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Figure 3. Biliary lipid secretion rates in response to cangrelor treatment in (A) wild-type, (B) P2Y13-KO, and (C) hypomSR-BI–KOliver mice. The gallbladder was cannulated and mice were injected with cangrelor (8 nmol/kg body weight [bw], black bars) or PBS (gray bars). Then, the bile was collected for 210 minutes. Total cholesterol (TC), bile acid (BA), and phospholipids (PL) were determined as described in Materials and Methods. Values are expressed as means ± SEM; n = 6, 5, and 4 mice for (A), (B), and (C), respectively. *Indicates significant difference (P < 0.05) between the cangrelor-treated animals and their corresponding controls.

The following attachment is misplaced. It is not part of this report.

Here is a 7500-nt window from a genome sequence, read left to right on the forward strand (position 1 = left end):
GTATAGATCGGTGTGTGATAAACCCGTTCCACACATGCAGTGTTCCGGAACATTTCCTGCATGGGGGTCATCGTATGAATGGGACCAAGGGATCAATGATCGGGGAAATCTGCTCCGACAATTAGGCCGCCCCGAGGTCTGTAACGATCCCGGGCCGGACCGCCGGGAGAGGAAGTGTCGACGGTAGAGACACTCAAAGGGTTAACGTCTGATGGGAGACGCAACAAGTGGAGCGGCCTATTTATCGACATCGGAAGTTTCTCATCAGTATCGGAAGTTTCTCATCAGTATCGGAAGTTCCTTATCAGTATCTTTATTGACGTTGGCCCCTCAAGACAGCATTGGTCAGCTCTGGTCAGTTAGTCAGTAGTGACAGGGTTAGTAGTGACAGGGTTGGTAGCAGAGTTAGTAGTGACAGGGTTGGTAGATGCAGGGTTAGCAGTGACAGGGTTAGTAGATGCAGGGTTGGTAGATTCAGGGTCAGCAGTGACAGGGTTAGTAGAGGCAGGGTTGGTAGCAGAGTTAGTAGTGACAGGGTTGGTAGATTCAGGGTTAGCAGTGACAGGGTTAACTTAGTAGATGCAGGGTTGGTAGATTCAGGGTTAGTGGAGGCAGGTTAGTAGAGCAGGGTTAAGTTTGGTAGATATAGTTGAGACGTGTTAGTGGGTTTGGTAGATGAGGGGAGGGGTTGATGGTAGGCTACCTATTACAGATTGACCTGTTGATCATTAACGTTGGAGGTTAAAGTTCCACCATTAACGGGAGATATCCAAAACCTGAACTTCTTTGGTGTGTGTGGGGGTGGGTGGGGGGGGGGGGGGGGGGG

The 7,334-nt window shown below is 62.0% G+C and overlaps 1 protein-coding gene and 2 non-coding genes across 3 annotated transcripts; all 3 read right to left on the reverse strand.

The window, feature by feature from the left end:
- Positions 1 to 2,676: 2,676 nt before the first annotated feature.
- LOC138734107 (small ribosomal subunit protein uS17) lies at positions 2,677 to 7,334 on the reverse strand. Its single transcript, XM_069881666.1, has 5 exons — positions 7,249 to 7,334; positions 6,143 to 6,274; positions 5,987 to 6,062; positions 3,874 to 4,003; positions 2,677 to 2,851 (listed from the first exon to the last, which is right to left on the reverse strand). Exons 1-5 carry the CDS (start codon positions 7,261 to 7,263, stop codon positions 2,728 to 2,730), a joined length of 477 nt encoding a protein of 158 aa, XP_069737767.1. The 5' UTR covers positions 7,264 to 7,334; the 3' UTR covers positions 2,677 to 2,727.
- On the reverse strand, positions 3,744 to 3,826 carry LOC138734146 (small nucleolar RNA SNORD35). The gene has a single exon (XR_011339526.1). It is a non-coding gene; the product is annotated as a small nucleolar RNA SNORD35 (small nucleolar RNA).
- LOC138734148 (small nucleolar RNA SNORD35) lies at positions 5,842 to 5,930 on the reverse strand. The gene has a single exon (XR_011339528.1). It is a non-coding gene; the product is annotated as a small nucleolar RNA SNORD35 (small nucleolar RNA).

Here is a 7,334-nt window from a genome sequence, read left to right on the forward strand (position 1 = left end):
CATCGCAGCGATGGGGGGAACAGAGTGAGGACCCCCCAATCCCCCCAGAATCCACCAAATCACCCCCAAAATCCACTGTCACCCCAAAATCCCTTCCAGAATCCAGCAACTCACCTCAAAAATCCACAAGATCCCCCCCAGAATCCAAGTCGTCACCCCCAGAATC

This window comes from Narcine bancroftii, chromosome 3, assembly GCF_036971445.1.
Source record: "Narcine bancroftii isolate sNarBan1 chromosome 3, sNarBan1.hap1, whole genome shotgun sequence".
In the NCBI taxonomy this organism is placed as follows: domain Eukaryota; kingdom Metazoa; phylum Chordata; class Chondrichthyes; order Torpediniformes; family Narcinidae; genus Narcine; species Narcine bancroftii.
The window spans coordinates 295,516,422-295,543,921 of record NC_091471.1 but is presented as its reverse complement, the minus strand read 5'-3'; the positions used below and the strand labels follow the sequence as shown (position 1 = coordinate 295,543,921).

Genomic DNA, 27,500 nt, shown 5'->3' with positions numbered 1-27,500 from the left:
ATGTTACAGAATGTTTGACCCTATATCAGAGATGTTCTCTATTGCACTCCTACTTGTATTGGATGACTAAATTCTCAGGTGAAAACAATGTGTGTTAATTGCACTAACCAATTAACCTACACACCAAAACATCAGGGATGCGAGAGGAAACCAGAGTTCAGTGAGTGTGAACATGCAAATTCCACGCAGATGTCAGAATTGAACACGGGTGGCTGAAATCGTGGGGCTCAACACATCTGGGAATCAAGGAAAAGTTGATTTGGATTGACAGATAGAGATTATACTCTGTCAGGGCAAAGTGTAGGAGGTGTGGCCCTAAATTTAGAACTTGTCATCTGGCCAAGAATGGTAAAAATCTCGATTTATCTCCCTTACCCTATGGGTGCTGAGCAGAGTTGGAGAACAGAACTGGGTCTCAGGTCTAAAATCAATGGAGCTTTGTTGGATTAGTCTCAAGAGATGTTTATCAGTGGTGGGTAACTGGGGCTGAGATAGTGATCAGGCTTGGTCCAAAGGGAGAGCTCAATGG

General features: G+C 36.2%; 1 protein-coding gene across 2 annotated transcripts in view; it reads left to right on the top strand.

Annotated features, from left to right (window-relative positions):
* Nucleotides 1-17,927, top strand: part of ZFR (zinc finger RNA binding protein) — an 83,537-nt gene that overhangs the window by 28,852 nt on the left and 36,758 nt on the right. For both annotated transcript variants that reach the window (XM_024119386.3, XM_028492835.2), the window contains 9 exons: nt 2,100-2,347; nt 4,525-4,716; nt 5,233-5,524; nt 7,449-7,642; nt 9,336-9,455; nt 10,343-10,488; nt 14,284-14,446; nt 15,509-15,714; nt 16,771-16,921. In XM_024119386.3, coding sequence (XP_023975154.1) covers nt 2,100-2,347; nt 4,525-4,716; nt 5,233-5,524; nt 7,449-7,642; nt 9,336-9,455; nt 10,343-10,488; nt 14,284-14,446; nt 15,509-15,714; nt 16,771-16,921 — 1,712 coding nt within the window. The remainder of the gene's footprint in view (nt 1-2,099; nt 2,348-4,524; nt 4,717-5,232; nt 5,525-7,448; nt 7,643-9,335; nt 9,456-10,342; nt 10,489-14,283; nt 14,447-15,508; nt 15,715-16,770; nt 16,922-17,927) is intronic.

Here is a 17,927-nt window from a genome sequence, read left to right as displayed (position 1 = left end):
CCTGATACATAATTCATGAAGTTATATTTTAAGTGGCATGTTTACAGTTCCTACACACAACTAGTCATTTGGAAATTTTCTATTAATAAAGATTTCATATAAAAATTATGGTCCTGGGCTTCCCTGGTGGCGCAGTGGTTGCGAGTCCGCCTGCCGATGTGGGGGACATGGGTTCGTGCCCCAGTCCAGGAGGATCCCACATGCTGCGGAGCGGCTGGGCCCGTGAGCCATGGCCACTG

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To test the possibility that P2Y13 is involved in RCT in vivo, [3H]cholesterol-loaded peritoneal macrophages from C57BL6/J mice were injected intraperitoneally in P2Y13 (−/−) and (+/+) mice. The kinetics of [3H] counts in plasma were not significantly changed in P2Y13 (−/−) mice versus (+/+) control mice (Fig. 4A). Likewise, there was no difference in [3H]cholesterol count in the liver at the end of the 48-hour period (Fig. 4B), which is consistent with most RCT experiments showing that the tracer amount recovered in the liver after 48 hours is essentially unchanged.11 Nonetheless, absence of P2Y13 resulted in a significant reduction in overall macrophage-to-feces RCT, as reflected by lower counts in feces from both the bile acid and neutral sterol fractions (Fig. 4C).